Science and Technology

Digging into history

Professor unearths secrets of Harrisonburg's beginning

by Eric Gorton

Harrison House Dig 1

SUMMARY: Nash and her team--which consists of recent JMU graduates Samantha Hill and Emma Vance; rising senior John Grimme; and volunteers from the Archaeological Society of Virginia--are concentrating on the cellar of the house on Bruce Street.

About a month into an archaeological dig at Harrisonburg's most historic house, Carole Nash likes what she's seeing.

"We have literally been able to track different types of ceramic from about 1760 to about 1900 just from what we've pulled from our excavation units so far," said Nash, who received $9,620 from the City of Harrisonburg and the Margaret Grattan Weaver Foundation to get the project started.

Harrisonburg is named for the home's first occupant, Thomas Harrison, who came to the central Shenandoah Valley from New York. Harrison deeded 50 acres of land to start the city in 1780.

Dr. Nash and her team working in the basement.

Nash, an associate professor of integrated science and technology who specializes in archaeology, has been looking forward to the project for quite some time. "We wanted to do archaeology at the Harrison House for many years because it's a time capsule. Not only is it this remarkable building in terms of what's standing above ground, but from an archaeological perspective it's a time capsule of the early city," she said.

Nash and her team—which consists of recent JMU graduates Samantha Hill and Emma Vance; rising senior John Grimme; and volunteers from the Archaeological Society of Virginia—are concentrating on the cellar of the house on Bruce Street, which includes a spring and an English-style hearth. Building over a spring is typical of German-style architecture in the valley at the time.  "So in addition to being a time capsule, it is also marking that point in time when different cultural traditions started to come together, in material culture in particular," Nash said.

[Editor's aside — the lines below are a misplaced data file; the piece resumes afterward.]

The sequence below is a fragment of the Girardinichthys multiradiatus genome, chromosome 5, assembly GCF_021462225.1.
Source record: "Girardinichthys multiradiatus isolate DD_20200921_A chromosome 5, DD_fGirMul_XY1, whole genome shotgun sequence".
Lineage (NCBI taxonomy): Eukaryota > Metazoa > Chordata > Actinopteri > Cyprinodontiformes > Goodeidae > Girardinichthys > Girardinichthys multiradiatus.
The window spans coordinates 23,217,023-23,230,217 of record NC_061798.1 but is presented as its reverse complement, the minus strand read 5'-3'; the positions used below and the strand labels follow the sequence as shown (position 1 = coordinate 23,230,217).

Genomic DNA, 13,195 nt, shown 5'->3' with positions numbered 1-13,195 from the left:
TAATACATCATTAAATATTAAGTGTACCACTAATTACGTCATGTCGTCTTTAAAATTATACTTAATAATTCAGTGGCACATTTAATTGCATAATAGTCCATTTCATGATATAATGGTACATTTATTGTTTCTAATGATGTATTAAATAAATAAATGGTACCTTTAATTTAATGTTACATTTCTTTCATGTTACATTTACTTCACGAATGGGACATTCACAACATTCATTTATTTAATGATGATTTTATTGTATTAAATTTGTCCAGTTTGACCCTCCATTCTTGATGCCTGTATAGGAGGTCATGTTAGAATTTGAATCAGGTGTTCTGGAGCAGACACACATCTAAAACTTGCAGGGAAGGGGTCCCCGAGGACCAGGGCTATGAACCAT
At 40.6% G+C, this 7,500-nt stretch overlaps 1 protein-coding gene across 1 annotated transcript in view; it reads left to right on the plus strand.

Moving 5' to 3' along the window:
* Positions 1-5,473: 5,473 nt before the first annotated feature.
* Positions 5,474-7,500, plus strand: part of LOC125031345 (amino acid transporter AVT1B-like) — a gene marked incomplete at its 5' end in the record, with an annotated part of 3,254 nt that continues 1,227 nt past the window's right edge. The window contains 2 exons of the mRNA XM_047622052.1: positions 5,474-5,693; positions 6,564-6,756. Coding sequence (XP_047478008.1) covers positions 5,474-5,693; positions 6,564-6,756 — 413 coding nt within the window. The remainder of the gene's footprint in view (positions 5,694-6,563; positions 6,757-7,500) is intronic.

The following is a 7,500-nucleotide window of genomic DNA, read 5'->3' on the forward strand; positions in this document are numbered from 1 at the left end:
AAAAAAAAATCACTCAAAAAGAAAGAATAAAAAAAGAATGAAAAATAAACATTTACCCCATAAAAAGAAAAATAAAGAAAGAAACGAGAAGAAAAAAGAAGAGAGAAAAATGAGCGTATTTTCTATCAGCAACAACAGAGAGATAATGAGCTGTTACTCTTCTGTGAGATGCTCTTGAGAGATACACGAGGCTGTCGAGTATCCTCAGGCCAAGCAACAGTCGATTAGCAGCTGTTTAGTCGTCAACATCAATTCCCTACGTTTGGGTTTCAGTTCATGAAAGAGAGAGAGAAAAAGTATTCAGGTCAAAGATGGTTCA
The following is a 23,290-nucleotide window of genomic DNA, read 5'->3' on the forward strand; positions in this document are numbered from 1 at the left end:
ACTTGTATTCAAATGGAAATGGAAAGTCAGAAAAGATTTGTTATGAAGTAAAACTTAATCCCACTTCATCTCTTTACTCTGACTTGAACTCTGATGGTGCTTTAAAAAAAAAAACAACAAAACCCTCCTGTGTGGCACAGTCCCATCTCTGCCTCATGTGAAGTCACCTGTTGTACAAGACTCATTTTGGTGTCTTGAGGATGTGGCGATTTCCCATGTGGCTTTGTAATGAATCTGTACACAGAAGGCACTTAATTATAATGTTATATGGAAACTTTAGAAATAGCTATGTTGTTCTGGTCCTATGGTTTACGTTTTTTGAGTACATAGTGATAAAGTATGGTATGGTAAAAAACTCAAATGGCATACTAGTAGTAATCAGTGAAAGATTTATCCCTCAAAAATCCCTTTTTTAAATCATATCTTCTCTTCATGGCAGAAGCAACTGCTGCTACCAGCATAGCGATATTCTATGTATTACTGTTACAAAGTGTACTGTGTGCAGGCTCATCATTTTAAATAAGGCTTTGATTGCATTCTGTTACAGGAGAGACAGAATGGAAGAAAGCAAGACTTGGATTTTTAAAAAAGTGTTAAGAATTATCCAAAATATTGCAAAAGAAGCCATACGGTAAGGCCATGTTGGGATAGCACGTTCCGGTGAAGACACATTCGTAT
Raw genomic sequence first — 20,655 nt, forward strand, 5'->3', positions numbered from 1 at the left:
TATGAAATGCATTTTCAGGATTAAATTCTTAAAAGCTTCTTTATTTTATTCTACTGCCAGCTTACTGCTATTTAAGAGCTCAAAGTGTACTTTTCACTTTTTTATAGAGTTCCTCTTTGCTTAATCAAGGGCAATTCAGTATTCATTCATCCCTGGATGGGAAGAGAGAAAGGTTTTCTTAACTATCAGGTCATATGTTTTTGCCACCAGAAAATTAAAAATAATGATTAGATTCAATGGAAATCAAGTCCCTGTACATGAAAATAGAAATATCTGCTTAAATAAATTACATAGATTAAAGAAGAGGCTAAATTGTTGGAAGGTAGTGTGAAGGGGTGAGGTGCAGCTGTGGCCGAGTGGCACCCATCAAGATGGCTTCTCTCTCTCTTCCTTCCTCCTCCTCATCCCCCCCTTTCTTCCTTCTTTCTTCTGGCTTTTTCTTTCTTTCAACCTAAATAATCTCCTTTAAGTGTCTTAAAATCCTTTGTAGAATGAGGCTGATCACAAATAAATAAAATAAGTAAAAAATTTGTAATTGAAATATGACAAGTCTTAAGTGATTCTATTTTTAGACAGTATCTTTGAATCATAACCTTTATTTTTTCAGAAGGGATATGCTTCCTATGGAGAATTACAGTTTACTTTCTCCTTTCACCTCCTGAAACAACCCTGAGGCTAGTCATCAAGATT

A former student works in front of the hearth.

Among questions she hopes to answer is the date the home was built—local tradition identifies a 1750s-era date for the construction of the house.  The excavation has not yet uncovered artifacts from that period, but as work continues, the deeper levels will tell the story—and whether Harrison owned slaves.  One indication that he did, she said, is the lack of a staircase from the basement into the house. Meals prepared in the cellar had to be carried outside the house and delivered, which was common in homes where slaves prepared meals for their owners.

The dig will conclude in June. Before then, the public will be invited to view the project from 10 a.m.-2p.m. Saturday, June 3.

A tray holds pottery pieces and other artifacts recovered from the house.

Nash and her team will write a report of their findings for the city and also provide a catalogue of what they find.

More information about the project can be found on the City of Harrisonburg website at

More details about the Harrison House can also be found at a website developed by students in a JMU history class:

JMU's student Newspaper, The Breeze, also has published a story about the project.

Partners on the project—in addition to The City of Harrisonburg, the Margaret Grattan Weaver Foundation and JMU—are Asbury United Methodist Church; The Harrisonburg-Rockingham Historical Society; and Frazier Associates, Architects and Planners.

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Published: Tuesday, May 23, 2017

Last Updated: Friday, April 20, 2018

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